Penn State was allotted nearly $85 million from the Higher Education Emergency Relief Fund II as part of the federal Coronavirus Response and Relief Supplemental Appropriations Act (CRRSAA), which was signed into law on Dec. 27, 2020. As prescribed by law, at least $27.5 million of Penn State’s allocation will be awarded to students in the form of emergency financial aid grants, matching the dollar amount Penn State students received last year under the Coronavirus Aid, Relief, and Economic Security (CARES) Act.

Penn State will again distribute the student grants via two rounds of funding. In the first round, the University will award grants to more than 23,000 students. These first-round grants prioritize students with exceptional financial need, as required by the CRRSAA, based on data from the 2020-21 Free Application for Federal Student Aid (FAFSA). Students who are Pell Grant-eligible will each be offered $1,200, and all other students identified for an award will be offered $1,000 each.

The University also will award grants via a second round of funding that will use an application process to support students in need who were not identified to receive funding during the first round. Details about this application-based second round of funding will be shared broadly in the near future.

A CRRSAA grant may be used to cover any component of a student’s cost of attendance or for emergency costs that arise due to COVID-19, including tuition, food, housing, health care (including mental health care), and child care, provided that the expense was incurred on or after March 13, 2020.

When accepting the grant in LionPATH, students must affirm that the money will be used in accordance with the CRRSAA for costs incurred due to the pandemic or for expenses related to their cost of attendance.

Students who are offered a first-round grant will receive notification via their Penn State email account from the Office of Student Aid. The subject line on the email will be “CRRSAA Award.” Students will need to follow the instructions provided to accept or decline the funding in LionPATH, or to request a lower award amount based on their individual circumstances. Once they accept their award, students will be able to choose if they would like the money to be refunded to them directly, applied to an outstanding balance on their student account for spring 2021, or a combination of the two options.

Students requesting a refund will be provided with information on how to enroll in eRefund to receive the funds via direct deposit, or to update their bank account information for eRefund. Students who do not enroll in eRefund will have a paper check sent to their permanent address on file.

No. The student emergency grants do not have to be paid back.

No. The emergency grants will not be counted as estimated financial assistance in the current year of the award, and therefore will not impact other aid resources, nor as income for federal student aid purposes for future years of eligibility.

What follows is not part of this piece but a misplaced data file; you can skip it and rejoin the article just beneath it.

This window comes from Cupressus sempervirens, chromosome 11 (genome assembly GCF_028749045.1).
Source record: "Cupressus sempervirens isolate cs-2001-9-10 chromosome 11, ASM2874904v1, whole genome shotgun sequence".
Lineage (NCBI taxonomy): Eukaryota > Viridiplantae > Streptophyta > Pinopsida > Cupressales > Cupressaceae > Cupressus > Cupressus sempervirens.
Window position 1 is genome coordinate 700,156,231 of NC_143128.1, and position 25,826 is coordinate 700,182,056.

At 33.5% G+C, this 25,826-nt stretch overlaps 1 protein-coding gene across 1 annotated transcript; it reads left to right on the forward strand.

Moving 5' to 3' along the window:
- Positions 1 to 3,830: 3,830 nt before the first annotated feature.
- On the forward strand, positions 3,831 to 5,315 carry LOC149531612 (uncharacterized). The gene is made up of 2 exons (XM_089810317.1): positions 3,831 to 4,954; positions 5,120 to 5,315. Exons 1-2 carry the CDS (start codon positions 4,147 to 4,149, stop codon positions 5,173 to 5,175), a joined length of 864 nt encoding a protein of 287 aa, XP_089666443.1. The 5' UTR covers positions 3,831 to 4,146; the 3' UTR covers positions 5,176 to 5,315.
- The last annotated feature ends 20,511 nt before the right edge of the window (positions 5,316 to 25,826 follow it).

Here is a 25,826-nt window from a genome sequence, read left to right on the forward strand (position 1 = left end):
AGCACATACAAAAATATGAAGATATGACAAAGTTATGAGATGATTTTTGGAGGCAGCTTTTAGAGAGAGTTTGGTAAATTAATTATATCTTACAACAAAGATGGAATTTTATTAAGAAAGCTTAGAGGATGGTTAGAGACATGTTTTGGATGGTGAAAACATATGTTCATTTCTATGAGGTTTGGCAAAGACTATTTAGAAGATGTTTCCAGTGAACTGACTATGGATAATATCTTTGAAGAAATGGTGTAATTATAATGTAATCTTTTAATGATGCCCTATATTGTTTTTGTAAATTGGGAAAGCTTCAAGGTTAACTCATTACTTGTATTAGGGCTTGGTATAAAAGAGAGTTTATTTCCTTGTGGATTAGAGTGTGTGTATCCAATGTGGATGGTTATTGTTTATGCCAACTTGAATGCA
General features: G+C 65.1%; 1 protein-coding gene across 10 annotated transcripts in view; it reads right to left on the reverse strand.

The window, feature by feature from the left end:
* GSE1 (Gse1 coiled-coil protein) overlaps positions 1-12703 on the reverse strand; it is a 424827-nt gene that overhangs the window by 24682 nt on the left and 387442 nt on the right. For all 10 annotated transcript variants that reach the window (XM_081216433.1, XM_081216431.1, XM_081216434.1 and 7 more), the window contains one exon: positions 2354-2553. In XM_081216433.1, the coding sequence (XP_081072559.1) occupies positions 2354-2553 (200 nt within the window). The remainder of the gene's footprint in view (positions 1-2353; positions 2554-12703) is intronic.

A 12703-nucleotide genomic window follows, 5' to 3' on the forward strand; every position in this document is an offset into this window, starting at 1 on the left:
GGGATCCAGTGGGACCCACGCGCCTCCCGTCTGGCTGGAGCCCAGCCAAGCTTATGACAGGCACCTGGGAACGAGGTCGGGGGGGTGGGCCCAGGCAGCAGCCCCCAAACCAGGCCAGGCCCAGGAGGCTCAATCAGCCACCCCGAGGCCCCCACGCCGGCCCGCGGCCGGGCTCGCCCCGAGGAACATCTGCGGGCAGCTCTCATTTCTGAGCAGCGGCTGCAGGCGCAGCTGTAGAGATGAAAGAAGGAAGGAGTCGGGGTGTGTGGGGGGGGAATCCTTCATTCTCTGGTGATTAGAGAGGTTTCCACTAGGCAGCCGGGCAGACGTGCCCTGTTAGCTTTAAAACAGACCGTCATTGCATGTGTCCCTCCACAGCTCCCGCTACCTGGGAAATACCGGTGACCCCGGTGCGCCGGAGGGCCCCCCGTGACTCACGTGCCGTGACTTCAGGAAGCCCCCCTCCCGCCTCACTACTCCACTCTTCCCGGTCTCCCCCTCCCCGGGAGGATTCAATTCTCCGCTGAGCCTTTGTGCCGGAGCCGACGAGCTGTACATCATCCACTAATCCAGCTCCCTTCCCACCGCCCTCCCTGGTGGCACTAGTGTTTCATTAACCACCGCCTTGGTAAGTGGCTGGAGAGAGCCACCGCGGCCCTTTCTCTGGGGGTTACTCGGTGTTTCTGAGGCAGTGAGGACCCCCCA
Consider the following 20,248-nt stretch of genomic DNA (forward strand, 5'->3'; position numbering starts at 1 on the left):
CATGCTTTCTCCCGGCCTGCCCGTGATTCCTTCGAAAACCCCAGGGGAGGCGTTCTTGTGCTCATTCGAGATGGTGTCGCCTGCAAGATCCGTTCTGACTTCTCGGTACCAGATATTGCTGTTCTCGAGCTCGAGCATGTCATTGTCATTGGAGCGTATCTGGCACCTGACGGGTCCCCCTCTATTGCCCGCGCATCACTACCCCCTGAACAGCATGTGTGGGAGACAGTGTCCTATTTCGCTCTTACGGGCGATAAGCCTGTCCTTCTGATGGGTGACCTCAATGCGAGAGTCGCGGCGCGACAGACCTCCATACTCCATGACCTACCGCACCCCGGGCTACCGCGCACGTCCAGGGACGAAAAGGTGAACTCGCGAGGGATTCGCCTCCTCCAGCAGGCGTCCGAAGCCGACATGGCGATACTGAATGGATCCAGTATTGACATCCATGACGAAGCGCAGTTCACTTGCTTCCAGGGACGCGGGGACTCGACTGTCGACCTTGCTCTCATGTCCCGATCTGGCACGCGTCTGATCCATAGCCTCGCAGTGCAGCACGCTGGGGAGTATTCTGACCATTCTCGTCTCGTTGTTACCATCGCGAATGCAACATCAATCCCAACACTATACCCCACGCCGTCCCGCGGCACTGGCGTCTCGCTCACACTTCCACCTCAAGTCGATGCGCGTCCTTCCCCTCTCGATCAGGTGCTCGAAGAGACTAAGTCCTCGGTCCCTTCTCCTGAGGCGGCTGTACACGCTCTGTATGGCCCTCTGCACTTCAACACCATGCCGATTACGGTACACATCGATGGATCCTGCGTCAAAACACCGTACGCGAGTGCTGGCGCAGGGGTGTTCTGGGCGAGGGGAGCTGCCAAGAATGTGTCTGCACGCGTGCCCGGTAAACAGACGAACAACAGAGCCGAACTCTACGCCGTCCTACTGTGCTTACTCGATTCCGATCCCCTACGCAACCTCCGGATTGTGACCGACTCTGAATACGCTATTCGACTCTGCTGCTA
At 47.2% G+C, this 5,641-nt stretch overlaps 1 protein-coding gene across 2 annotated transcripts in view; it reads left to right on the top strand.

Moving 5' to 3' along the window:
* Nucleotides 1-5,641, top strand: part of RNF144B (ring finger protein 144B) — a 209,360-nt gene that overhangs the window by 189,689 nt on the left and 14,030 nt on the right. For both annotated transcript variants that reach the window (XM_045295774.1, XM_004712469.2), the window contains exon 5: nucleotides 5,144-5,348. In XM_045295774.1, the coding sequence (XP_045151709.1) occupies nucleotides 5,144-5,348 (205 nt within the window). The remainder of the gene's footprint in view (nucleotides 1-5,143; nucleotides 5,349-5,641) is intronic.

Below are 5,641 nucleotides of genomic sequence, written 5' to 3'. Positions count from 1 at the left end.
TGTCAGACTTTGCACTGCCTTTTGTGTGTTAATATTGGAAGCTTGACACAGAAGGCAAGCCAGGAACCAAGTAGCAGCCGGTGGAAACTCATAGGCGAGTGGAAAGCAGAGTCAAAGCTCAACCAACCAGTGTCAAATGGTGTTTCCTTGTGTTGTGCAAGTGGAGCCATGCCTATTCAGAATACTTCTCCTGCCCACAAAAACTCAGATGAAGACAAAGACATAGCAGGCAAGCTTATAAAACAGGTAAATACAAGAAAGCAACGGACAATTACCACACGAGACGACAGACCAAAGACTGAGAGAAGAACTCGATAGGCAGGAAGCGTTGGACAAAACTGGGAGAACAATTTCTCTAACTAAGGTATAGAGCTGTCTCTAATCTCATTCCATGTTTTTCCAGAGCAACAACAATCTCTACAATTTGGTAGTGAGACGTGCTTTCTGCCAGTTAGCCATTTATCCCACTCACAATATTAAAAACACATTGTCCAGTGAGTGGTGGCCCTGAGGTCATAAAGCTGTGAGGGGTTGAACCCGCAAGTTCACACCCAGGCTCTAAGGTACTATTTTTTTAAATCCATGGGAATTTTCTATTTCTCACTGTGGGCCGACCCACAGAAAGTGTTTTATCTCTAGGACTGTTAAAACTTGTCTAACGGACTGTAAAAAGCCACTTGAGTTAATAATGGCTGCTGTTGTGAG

According to the Internal Revenue Service, emergency financial aid granted to a student by an institution of higher education because of an event related to the COVID-19 pandemic is not included in the student’s gross income and is not taxable.

Yes. Grant recipients include undergraduate, graduate, law and medical students at all Penn State campuses, including students enrolled in Penn State World Campus.

Undergraduate, graduate and professional students at all Penn State campus locations who were not identified for a grant during the first round of funding will be able to apply for a grant in the second round once that application process opens.

Yes. Penn State is awarding grants to students based on financial need, regardless of if they received prior assistance in the form of a CARES Act or Student Emergency Fund grant.

No. Penn State used the 2020-21 FAFSA to identify students with the greatest financial need for the first round of CRRSAA student emergency grants, whereas CARES Act grants were awarded based on 2019-20 FAFSA data. In addition, the pool of eligible students was larger for CRRSAA grants with the inclusion of World Campus students.

Recognizing that not all students have completed a 2020-21 FAFSA and that the finances of many students and their families may have changed dramatically due to the pandemic, Penn State will open an application-based second round of funding for students who were not identified to receive a grant in the initial round. Students who have not filed a 2020-21 FAFSA are encouraged to do so now to help determine eligibility for these federal funds. Details about this second round of funding will be shared broadly as soon as possible.

Complete Penn State provides resources such as financial aid for students who are within one or two semesters of completing their first associate or bachelor’s degree and experience a situation that negatively impacts their ability to complete their degree. Eligible students are invited to request support here.

For assistance in navigating state and federal assistance programs, Student Affairs’ Guide to Public Assistance website can help. In addition, the Office of Student Care and Advocacy can assist students with financial issues and help students apply for the Student Emergency Fund. 

Penn State encourages any student experiencing mental health distress to reach out to local campus and community resources. For emergent mental health needs, Penn State’s 24/7 Crisis Line is available at 877-229-6400 for enrolled students or individuals concerned about enrolled students. The Penn State Crisis Text Line is also available for 24/7 mental health support by texting “LIONS” to 741741. Individuals supporting students can learn more about how to help students in distress via the University’s Red Folder website.